I find walking rhythmic.
The step, step, step, step of a potter from somewhere to nowhere moves from my feet to my lungs.
In my lungs the step, step, step, step says “in, out, in, out”.
The in, out, in, out of my lungs say to my heart “pump-pump, pump-pump, pump-pump, pump-pump”.
Somehow that rhythm says to the rest of my body “calm, calm, calm, calm”.
When I’m walking up a particularly steep bit of a hill I’ll count each step in a rhythm – 1, 2, 3, 4, 5, 6, 7, 8, 9, 10, 1, 2, 3… – continuing my progress, slowly, and rhythmically. When my body says that it’s time to stop I’ll make myself continue to the end of the current set of 10 almost likes it’s a bar in music. When it’s really, really steep I’ll make myself stop every two or three sets just to keep the rhythm.
Step, step, step, step.
One of the reasons that I avoid the very popular mountain paths where it’s become necessary to put in rock steps is because the uneven rocks destroy the rhythm, particularly coming down hill. It’s difficult to keep with the beat when you have to measure your every step.
In, out, in, out.
My working life has very little rhythm to it, each day the meetings, the conversations and the emails are all on different topics. A working day is really a set of interruptions, even in meetings it’s difficult not to get interrupted. Sometimes the stack of interruptions gets so high that I forget what the one at the bottom is. Then when the interruptions stop for a few minutes I don’t know what to do because the rhythm has been reduced to a cacophony. At times like this a few minutes walking reminds my whole being of the days rhythm and the calm returns, I’m far more productive in the calm.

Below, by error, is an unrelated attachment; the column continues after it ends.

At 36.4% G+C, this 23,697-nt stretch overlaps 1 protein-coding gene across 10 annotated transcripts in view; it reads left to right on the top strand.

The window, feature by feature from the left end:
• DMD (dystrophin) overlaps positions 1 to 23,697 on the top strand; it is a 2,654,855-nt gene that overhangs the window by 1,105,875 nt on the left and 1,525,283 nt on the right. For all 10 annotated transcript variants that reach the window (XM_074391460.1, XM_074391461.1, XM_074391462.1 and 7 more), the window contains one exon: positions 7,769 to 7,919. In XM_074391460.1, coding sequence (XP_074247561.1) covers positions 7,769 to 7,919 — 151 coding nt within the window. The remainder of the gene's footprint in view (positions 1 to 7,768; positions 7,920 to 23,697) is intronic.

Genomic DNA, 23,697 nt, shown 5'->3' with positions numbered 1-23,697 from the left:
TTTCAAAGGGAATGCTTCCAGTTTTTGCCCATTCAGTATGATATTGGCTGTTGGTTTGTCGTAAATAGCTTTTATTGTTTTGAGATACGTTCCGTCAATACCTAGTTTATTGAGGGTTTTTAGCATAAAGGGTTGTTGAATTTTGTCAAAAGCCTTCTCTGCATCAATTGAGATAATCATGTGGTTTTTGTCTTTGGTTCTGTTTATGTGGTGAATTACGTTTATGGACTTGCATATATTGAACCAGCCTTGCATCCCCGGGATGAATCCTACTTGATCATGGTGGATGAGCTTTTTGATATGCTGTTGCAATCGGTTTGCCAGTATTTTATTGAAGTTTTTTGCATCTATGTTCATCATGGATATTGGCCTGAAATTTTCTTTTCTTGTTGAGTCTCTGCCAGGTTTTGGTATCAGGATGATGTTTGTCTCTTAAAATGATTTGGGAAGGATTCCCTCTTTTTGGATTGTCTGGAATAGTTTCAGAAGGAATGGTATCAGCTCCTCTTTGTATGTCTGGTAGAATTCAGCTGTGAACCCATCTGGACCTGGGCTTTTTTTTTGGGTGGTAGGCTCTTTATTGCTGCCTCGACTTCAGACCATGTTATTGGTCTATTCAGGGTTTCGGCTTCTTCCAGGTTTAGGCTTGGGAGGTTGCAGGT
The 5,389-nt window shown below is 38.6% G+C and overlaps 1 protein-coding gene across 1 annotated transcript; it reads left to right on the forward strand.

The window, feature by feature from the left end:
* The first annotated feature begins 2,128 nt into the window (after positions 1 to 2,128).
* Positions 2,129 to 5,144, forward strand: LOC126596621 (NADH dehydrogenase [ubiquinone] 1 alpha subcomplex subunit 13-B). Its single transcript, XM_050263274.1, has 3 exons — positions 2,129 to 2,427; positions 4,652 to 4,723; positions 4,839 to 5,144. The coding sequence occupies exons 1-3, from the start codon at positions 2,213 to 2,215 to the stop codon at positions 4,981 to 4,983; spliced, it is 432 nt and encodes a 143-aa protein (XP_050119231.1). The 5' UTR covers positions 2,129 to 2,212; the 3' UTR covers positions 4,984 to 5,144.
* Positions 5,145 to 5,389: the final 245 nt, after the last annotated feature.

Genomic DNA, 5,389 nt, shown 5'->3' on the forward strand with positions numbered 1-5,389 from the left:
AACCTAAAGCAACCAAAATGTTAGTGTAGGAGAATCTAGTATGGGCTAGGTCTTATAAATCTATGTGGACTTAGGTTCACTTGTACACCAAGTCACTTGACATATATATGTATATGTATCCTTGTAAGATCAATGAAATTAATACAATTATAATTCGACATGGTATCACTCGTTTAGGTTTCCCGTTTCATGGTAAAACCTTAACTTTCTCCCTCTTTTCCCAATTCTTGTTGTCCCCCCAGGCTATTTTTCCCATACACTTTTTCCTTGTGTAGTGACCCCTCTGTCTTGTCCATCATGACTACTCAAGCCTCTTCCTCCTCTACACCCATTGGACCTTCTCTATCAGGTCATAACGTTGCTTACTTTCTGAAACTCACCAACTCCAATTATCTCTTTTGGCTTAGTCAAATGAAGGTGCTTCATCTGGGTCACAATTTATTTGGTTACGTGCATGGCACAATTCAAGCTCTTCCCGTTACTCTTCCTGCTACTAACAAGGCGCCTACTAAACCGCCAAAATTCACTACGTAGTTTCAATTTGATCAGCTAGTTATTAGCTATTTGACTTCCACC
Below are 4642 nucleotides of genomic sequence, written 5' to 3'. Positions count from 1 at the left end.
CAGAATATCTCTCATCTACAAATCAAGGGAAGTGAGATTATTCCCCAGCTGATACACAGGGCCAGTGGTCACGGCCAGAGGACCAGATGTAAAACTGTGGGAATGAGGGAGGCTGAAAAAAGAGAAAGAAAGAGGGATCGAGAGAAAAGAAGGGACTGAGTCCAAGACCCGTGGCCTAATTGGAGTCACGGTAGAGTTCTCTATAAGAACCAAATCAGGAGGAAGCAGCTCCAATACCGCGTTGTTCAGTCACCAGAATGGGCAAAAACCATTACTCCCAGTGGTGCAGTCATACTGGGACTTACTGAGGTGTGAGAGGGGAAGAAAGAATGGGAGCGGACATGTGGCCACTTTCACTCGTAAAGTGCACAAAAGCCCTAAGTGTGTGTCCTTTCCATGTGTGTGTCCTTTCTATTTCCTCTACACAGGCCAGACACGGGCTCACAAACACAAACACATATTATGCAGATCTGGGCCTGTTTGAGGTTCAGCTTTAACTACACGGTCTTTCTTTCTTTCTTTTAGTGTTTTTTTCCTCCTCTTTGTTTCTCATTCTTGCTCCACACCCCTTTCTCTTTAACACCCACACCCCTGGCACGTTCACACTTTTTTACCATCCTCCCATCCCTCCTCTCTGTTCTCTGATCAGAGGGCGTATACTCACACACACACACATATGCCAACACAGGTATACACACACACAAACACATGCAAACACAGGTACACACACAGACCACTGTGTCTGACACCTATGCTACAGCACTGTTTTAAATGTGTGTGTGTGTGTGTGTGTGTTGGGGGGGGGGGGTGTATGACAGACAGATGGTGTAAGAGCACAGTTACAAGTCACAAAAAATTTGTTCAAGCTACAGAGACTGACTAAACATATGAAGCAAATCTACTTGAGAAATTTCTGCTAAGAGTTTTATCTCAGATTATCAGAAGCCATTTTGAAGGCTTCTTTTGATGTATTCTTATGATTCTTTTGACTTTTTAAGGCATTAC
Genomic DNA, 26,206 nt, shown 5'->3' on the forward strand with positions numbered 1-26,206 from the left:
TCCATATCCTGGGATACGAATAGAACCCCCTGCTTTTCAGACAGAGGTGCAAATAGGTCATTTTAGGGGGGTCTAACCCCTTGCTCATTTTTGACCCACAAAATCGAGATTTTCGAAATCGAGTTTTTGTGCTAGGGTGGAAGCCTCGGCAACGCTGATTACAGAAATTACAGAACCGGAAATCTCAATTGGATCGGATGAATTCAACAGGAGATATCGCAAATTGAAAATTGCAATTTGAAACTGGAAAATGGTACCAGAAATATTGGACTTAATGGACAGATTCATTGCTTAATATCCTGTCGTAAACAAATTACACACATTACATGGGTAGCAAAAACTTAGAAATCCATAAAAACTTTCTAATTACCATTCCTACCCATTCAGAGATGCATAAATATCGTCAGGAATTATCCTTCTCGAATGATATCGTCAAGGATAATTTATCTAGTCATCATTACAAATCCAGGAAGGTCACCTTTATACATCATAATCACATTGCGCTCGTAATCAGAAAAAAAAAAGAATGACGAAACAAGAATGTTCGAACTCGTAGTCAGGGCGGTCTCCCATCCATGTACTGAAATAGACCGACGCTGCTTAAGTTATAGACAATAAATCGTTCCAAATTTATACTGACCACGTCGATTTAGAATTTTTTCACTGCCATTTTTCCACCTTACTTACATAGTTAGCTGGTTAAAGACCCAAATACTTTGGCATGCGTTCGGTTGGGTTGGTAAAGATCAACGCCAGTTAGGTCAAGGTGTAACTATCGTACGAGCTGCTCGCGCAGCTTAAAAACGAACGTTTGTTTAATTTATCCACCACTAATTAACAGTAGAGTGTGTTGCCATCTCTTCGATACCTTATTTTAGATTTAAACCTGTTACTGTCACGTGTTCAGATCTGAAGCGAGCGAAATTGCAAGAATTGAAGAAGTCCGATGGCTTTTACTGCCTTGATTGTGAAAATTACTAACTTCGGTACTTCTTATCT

Pump-pump, pump-pump, pump-pump, pump-pump.
A joys of a walk before work is knowing that I start the day with a tempo set by the steps I’ve already invested. While I try to make my morning walk stretching I deliberately avoid rushing it, I like to feel the beat. Days without a walk always feel a bit discordant.
Calm, calm, calm, calm.
The daily rhythms build into weekly rhythms.
The weekly rhythms build into seasonal rhythms.
Perhaps we’ll come back to that.
How can you explain that you need to know that the trees are still there, and the hills and the sky? Anyone knows they are. How can you say it is time your pulse responded to another rhythm, the rhythm of the day and the season instead of the hour and the minute? No, you cannot explain. So you walk.Author unknown, from New York Times editorial, “The Walk,” 25 October 1967